Ouija existed on the periphery of American culture, perennially popular, mysterious, interesting and usually, barring the few cases of supposed Ouija-inspired murders, non-threatening. That is, until 1973.
In that year, The Exorcist scared the pants off people in theaters, with all that pea soup and head-spinning and supposedly based on a true story business; and the implication that 12-year-old Regan was possessed by a demon after playing with a Ouija board by herself changed how people saw the board. “It’s kind of like Psycho—no one was afraid of showers until that scene… It’s a clear line,” says Murch, explaining that before The Exorcist, film and TV depictions of the Ouija board were usually jokey, hokey, and silly—“I Love Lucy,” for example, featured a 1951 episode in which Lucy and Ethel host a séance using the Ouija board. “But for at least 10 years afterwards, it’s no joke… [The Exorcist] actually changed the fabric of pop culture.”
Almost overnight, Ouija became a tool of the devil and, for that reason, a tool of horror writers and moviemakers—it began popping up in scary movies, usually opening the door to evil spirits hell-bent on ripping apart co-eds. Outside of the theatre, the following years saw the Ouija board denounced by religious groups as Satan’s preferred method of communication; in 2001 in Alamogordo, New Mexico, it was being burned on bonfires along with copies of Harry Potter and Disney’s Snow White. Christian religious groups still remain wary of the board, citing scripture denouncing communication with spirits through mediums—Catholic.com calls the Ouija board “far from harmless” and as recently as 2011, 700 Club host Pat Robertson declared that demons can reach us through the board. Even within the paranormal community, Ouija boards enjoyed a dodgy reputation—Murch says that when he first began speaking at paranormal conventions, he was told to leave his antique boards at home because they scared people too much. Parker Brothers and later, Hasbro, after they acquired Parker Brothers in 1991, still sold hundreds of thousands of them, but the reasons why people were buying them had changed significantly: Ouija boards were spooky rather than spiritual, with a distinct frisson of danger.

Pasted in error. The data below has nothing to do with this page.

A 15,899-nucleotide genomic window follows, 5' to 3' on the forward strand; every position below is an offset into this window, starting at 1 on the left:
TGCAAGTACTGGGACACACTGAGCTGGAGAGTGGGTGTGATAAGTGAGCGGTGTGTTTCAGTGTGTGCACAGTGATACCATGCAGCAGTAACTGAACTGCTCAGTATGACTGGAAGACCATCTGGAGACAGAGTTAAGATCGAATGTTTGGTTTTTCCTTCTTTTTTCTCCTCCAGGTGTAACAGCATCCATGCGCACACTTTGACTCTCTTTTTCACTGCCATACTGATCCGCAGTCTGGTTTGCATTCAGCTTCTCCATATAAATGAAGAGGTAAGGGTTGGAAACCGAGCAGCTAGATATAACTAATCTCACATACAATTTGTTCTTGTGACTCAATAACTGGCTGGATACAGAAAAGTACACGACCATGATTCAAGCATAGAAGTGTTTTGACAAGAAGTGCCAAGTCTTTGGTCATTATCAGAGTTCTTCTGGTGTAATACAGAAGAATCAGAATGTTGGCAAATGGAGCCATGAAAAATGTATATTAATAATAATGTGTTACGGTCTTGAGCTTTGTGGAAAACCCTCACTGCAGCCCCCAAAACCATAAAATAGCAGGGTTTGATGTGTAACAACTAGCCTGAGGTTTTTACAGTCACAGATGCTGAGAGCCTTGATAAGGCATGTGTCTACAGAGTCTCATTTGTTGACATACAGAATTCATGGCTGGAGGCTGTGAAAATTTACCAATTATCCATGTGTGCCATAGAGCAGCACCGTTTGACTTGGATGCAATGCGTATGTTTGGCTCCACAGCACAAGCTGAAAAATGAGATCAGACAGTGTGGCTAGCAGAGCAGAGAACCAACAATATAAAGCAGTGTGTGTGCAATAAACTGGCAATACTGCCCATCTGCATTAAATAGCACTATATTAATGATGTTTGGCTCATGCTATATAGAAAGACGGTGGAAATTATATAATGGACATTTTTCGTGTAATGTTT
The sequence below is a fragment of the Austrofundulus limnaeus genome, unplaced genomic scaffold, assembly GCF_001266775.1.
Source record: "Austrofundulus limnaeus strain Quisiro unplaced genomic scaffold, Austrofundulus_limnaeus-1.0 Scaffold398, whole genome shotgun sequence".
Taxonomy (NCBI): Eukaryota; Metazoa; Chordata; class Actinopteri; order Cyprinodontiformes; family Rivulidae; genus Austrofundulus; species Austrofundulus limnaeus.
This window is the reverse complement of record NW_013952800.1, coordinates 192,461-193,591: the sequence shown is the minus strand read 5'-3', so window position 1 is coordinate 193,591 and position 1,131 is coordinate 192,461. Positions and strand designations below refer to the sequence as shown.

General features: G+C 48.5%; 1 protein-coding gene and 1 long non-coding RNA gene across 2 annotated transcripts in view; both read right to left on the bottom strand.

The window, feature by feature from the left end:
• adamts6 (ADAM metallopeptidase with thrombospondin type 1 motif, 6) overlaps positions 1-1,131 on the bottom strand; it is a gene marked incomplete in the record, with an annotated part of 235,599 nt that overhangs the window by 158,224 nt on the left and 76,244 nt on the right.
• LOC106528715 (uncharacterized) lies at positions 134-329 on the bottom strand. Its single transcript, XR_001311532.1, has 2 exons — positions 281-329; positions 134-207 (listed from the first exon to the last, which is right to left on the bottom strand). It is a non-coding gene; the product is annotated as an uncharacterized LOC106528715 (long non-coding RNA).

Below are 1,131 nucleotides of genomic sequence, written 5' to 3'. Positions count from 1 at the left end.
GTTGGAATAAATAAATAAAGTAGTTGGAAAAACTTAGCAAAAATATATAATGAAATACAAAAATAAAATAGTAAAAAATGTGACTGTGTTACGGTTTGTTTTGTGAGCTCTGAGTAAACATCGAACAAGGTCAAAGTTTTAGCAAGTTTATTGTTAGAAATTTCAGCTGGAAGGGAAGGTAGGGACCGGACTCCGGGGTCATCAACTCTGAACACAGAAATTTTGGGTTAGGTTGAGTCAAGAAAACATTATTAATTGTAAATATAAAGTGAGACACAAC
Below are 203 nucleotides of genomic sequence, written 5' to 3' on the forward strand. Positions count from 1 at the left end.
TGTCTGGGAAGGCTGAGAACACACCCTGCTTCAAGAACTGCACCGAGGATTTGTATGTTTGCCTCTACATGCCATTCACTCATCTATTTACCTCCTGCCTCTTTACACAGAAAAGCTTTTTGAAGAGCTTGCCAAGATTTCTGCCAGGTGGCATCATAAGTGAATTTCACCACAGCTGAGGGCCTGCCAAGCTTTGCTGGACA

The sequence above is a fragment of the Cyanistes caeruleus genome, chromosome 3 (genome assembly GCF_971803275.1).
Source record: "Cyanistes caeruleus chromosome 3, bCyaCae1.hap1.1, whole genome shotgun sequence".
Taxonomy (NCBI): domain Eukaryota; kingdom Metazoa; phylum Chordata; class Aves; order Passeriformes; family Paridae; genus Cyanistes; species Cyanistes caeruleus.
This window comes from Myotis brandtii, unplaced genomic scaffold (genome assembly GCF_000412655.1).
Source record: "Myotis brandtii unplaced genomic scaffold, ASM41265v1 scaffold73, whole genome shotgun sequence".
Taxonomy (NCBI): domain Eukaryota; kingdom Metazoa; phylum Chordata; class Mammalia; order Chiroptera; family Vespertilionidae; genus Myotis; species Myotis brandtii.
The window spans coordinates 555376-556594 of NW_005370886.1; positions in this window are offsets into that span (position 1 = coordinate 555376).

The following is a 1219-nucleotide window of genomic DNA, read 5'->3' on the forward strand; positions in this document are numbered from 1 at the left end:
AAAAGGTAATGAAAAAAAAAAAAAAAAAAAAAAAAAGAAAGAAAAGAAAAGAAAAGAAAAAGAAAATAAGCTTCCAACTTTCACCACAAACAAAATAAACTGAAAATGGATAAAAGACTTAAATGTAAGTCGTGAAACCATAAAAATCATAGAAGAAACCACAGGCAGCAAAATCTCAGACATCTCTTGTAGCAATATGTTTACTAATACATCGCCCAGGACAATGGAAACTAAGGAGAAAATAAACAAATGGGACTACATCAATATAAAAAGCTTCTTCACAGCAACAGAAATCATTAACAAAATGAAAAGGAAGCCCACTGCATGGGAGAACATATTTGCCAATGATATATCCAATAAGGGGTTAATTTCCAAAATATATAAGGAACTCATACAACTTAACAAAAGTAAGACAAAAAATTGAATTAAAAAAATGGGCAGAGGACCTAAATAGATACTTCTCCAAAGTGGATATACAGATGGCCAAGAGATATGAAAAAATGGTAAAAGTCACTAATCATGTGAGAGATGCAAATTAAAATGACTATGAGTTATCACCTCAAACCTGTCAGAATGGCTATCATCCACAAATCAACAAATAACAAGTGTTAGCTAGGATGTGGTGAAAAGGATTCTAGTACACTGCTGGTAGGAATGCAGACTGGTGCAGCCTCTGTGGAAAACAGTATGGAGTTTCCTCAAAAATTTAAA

But the real question, the one everyone wants to know, is how do Ouija boards work?
Ouija boards are not, scientists say, powered by spirits or even demons. Disappointing but also potentially useful—because they’re powered by us, even when we protest that we’re not doing it, we swear. Ouija boards work on a principle known to those studying the mind for more than 160 years: the ideometer effect. In 1852, physician and physiologist William Benjamin Carpenter published a report for the Royal Institution of Great Britain, examining these automatic muscular movements that take place without the conscious will or volition of the individual (think crying in reaction to a sad film, for example). Almost immediately, other researchers saw applications of the ideometer effect in the popular spiritualist pastimes. In 1853, chemist and physicist Michael Faraday, intrigued by table-turning, conducted a series of experiments that proved to him (though not to most spiritualists) that the table’s motion was due to the ideomotor actions of the participants.